Surgery is the most common treatment for renal cancer. In almost all cases, laparoscopic techniques can be applied. Offering state-of-the-art medical equipment and facilities and a team of highly skilled, experienced urologists, FV Hospital’s Urology Department has provided successful treatments for early-stage renal cancers, enabling patients to return quickly to their daily activities, cancer-free.
Renal cancer is the third most common urologic cancer, and accounts for 2.8 per cent of total cancers. As it has almost no visible symptoms or signs, most renal cancers are identified accidentally through ultrasound when patients visit the hospital for a health check-up. Some renal cancer cases are detected when they are advanced with visible signs, such as intense pain at the waist and urine in the blood.
Mr. M.D.K., 36, living in Tan Binh District, HCMC, underwent a laparoscopic partial nephrectomy to remove a five centimetre tumour in his left kidney. Mr. K. said he had no abnormal signs before being informed that he had cancer and was shocked and extremely worried to learn about his tumour. At the time, he was working as a pilot for a foreign airline. If one of his kidneys had to be removed, this could mean he would not be qualified to fly and would lose his job.
However, Mr. K was less worried after listening to his doctors’ explanation of his prognosis and treatment plan. Because his tumour was just five centimetres in size, there was still a good chance that much of his left kidney could be preserved.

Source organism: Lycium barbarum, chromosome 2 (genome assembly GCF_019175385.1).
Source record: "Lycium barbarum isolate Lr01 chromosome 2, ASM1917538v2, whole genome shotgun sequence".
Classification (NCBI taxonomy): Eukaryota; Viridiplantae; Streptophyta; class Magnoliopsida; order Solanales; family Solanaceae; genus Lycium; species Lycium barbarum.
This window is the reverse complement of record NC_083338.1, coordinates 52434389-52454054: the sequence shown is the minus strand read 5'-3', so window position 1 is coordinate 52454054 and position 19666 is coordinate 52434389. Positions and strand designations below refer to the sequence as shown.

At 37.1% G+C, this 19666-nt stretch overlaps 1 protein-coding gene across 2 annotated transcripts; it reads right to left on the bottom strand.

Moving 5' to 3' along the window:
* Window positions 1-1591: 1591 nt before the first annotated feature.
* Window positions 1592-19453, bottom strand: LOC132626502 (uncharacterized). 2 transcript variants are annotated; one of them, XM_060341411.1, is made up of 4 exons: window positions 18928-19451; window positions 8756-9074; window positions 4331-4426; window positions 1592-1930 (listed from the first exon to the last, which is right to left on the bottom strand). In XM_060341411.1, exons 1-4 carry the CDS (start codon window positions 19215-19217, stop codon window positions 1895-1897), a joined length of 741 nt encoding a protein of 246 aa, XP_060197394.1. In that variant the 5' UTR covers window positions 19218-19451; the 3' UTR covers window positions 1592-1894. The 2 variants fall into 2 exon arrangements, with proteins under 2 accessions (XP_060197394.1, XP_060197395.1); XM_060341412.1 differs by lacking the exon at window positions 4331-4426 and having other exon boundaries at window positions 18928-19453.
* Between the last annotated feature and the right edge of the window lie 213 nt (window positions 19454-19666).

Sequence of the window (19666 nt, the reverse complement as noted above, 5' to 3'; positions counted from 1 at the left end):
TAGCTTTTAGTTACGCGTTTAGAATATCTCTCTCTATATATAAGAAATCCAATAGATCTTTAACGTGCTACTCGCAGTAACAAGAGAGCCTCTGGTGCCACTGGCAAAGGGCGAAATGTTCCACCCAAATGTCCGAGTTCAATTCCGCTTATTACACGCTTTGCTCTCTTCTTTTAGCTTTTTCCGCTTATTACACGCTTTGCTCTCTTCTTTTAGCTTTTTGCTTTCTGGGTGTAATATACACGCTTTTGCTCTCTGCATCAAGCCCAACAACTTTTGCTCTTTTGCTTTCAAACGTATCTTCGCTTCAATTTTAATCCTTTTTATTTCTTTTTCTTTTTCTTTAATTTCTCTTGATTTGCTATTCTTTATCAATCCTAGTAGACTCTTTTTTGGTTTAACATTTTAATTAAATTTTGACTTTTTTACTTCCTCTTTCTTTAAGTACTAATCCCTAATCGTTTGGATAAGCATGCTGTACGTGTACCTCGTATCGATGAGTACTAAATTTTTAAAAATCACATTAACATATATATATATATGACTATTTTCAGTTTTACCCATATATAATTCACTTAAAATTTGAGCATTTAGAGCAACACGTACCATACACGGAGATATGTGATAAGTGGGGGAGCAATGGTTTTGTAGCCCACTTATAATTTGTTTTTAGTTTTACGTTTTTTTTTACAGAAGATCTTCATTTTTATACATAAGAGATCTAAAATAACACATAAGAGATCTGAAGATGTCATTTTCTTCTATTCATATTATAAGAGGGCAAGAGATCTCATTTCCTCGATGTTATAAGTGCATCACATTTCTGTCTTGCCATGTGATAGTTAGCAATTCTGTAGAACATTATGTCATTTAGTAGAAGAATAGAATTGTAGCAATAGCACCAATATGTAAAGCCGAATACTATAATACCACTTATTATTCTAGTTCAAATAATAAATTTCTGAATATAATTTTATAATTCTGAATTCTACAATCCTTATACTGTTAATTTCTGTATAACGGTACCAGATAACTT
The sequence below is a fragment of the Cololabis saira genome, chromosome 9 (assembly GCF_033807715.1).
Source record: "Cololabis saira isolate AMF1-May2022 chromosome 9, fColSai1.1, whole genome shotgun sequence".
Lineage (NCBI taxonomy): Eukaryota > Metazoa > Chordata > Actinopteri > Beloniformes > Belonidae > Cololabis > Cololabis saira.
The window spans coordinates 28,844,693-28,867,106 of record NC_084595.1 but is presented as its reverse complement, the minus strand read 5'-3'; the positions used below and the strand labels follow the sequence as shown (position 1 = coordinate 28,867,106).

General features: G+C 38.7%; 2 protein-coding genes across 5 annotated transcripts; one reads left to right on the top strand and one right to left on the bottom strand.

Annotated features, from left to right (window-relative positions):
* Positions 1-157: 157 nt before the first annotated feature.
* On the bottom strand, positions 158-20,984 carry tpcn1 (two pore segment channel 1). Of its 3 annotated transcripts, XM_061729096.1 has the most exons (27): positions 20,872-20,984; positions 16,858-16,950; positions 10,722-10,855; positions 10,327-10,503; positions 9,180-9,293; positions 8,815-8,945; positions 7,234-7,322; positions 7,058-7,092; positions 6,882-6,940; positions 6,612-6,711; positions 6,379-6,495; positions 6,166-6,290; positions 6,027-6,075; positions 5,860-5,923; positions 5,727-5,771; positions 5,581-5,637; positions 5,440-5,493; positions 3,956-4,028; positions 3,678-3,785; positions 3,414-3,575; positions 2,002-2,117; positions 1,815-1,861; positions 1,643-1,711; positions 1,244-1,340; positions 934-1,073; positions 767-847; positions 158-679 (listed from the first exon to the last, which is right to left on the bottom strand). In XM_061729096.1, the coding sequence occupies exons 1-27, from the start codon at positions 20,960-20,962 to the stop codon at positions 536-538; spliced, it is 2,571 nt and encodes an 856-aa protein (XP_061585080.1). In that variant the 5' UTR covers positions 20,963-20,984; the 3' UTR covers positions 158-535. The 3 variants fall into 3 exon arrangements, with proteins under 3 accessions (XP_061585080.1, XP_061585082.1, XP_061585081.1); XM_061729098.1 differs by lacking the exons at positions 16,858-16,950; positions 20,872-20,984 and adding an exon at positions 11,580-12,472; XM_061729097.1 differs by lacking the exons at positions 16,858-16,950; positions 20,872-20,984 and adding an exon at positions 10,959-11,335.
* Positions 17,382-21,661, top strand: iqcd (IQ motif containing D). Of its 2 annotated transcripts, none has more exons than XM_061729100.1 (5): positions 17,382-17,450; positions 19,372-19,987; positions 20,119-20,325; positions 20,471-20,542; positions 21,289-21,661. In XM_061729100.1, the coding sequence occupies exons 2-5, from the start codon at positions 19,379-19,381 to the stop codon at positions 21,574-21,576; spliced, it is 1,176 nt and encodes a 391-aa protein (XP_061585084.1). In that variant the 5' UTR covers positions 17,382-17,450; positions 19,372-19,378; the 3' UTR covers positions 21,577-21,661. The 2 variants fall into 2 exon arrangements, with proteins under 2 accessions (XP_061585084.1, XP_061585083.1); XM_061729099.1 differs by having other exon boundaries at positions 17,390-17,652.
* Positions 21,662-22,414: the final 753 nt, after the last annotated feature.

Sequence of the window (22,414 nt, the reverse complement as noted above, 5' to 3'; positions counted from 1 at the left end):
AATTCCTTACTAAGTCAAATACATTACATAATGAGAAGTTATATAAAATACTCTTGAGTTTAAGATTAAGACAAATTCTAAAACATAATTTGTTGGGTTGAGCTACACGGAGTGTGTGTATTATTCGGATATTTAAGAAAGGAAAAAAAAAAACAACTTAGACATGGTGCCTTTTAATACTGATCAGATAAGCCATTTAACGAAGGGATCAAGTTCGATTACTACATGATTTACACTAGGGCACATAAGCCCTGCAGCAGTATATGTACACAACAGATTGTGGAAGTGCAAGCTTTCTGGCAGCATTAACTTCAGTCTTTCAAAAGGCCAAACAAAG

When FV Hy Vong Cancer Care Centre oncologists and FV urologists held a multi-disciplinary consultation for Mr. K’s case, Dr Do Quang Minh, Head of FV Hospital’s Urology Department, prescribed a laparoscopic partial nephrectomy of his left kidney.
Mr. K was in good health thanks to his practise of undertaking regular exercise and participating in sports, and was able to undergo laparoscopic surgery immediately. Mr. K. was placed into a lateral decubitus position. Dr Minh began the surgery firstly with three incisions on the patient’s waist so that he could insert the laparoscopic tube and surgical instruments. Mr. K’s tumour had not metastasised, but was located close to the centre of his kidney, presenting a technical challenge for a partial nephrectomy. Dr Minh decided to utilise the Harmonic Scalpel to completely dissect the tumour and expose the renal pedicle (renal artery and vein), clamping it temporarily during the tumour dissection process to minimise bleeding (maximum clamping duration is 30 minutes). This facilitated the complete removal of the tumour, maintaining a surgically safe margin for the tissue as well as preserving as much of Mr. K’s kidney as much as possible.
After two hours in the OT, Dr Minh had completely removed the kidney tumour. As the tumour had been located near the kidney centre, it was necessary for Dr Minh to cut through the tissue while constantly clamping the renal vessels to avoid heavy blood loss. The renal calyxes and pelvis were then sutured and closed for active haemostatics. Finally, the renal cells were sealed with fat cells and peritoneum. In this way, post-operative renal functions were improved with less risk of renal problem relapse. Mr. K began to recover quickly.
Utilising retroperitoneal laparoscopic techniques to perform a partial nephrectomy to remove small renal tumours located in the kidney is a highly effective form of treatment. This technique further reinforces the benefits of performing a partial nephrectomy, in addition to being able to preserve the remaining part of the kidney and respecting standard oncology treatment principles. Laparoscopic partial nephrectomy is also a safe, less invasive procedure which has many benefits for patients during their treatment, i.e. lower treatment costs and less renal cell loss – because the kidney is preserved, patients can still enjoy a high quality of life.